As usual it was the news that fish were being caught that spurred me on. Alf, our sporting companion, reported that his mother had been staying with four friends fishing for a week and every one of the party had caught a fish. This is unusual in the extreme. Out of five you can reckon two will probably catch all the fish and the rest us will have to look pleased. Which of course we are, although one can have rather too much of the I-don’t-mind-not-catching-fish-it’s-being-out-on-the-river-that-counts. Up to a point Lord Copper.
Of course, by the time word reached me that fish were being caught it was two days later and the water had been up and down, but was now dropping. Dropping is good. So off with the usual suspects, the Ally Shrimps, Munro Killers and Stoats Tails of varying patterns, and of course The Crumpet tube fly tied from the pale ginger hair of our cocker spaniel and so far not a success; but then, you need to have confidence in your fly as much as anything else.
Anyway, I had been reminded by something online that there isn’t much point flogging favourite pools and spots if conditions aren’t right. Go and try somewhere less favoured but which might work under the conditions.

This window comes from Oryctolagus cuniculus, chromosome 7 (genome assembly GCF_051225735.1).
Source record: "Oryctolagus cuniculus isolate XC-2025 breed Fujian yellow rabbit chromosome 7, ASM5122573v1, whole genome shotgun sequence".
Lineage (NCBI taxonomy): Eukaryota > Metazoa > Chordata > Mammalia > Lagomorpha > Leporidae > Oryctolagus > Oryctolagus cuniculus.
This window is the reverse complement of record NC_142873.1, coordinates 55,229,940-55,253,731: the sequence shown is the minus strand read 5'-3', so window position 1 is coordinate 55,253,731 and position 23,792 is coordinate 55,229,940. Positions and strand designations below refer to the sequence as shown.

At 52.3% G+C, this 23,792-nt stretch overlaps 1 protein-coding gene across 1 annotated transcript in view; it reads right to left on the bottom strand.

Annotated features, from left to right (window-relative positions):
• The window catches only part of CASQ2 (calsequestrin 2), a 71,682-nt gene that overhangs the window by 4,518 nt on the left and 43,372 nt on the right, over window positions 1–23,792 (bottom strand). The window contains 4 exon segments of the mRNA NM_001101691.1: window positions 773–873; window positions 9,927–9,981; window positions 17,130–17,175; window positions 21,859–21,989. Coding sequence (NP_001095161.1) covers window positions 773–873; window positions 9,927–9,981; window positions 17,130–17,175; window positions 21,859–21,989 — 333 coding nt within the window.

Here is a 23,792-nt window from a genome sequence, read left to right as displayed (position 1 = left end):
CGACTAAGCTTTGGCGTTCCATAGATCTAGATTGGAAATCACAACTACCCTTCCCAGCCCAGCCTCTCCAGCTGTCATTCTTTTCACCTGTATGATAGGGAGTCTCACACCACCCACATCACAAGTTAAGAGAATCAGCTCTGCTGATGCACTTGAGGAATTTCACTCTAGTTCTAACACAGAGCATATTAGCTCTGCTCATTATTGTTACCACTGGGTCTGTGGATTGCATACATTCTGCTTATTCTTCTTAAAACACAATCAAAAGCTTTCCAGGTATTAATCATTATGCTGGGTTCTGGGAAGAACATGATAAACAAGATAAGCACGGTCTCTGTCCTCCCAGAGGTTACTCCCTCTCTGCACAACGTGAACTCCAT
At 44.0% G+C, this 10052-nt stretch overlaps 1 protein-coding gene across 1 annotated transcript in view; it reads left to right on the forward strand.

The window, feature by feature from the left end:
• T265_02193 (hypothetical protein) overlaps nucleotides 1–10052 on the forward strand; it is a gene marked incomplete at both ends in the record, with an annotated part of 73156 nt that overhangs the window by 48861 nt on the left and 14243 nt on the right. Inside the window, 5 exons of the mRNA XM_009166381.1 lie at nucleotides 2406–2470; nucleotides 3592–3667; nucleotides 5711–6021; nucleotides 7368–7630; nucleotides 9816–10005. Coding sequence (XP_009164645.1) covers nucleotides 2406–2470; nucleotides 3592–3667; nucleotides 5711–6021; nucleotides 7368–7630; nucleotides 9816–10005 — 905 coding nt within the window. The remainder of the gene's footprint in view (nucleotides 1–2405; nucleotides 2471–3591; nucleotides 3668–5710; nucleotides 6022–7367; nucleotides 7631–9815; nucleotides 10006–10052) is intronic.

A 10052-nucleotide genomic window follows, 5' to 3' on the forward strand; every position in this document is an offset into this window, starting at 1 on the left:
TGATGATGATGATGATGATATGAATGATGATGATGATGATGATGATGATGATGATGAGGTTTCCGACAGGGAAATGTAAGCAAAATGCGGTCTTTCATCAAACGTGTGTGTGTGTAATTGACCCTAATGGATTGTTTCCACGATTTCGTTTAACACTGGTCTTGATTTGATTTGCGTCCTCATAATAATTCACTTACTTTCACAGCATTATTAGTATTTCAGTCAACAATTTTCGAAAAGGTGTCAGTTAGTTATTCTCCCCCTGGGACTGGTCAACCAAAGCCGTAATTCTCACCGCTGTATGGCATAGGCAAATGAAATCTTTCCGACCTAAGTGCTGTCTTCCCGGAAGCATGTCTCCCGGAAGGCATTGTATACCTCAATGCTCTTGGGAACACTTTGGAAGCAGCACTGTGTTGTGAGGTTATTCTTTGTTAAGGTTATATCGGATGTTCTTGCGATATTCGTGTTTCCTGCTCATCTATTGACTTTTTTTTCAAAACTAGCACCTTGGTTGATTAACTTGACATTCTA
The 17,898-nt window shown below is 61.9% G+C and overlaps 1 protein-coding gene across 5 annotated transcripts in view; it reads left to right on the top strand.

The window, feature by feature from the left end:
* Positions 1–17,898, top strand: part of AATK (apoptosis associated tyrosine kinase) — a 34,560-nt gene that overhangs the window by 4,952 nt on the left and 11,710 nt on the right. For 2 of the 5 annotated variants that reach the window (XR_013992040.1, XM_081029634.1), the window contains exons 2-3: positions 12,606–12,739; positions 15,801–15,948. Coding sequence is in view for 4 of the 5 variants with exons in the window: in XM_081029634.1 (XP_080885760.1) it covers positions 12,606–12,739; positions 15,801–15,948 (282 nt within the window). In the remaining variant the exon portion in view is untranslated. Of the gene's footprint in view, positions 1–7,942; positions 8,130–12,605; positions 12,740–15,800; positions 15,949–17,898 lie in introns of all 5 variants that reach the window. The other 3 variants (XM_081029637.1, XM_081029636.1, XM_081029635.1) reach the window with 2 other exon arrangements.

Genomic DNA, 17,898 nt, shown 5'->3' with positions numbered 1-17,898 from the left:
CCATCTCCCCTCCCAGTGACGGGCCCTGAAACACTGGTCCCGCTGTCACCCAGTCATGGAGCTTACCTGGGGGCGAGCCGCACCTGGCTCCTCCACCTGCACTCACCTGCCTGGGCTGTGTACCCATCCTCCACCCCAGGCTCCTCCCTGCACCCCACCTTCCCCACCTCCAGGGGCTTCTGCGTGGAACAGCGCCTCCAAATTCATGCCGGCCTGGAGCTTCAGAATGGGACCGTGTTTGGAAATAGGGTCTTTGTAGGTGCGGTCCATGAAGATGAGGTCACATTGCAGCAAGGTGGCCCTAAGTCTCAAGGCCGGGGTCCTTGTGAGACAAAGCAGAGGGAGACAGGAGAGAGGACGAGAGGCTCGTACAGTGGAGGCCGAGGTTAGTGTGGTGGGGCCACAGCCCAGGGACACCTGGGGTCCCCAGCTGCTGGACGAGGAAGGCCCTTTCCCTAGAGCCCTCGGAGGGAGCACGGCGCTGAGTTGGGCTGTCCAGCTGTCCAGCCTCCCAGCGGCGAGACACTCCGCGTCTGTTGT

So being high water and clearish (good), I was trying to do that thing which is to think like a salmon – if there’s a lot of water coming down then the place to be is dodging up the edges and hiding behind boulders. Pretty obvious really.
So I decided to walk the whole beat, missing out the places where fish are caught when the height is right and paying more attention to the bits in between and trying to keep an eye on the dog that has a penchant for ducks.
With high-ish water it was fairly easy to keep moving along the bank without getting in; flicking out a shortish line with a hefty Ally’s Shrimp on the end. So it was; cast, fish it round, scramble along the bank a few yards, cast again. All quite quickly. And coming to the big ditch that comes in just above the corner and casting from the plank that does service as a bridge I stood on the slack line and was disentangling myself and shouting at the dog when the untended and unremarked fly must have gone almost under the bank, just below a large overhanging ash and: bang, a two-and-a-half pound sea trout took the fly. Just like that. The first one this year.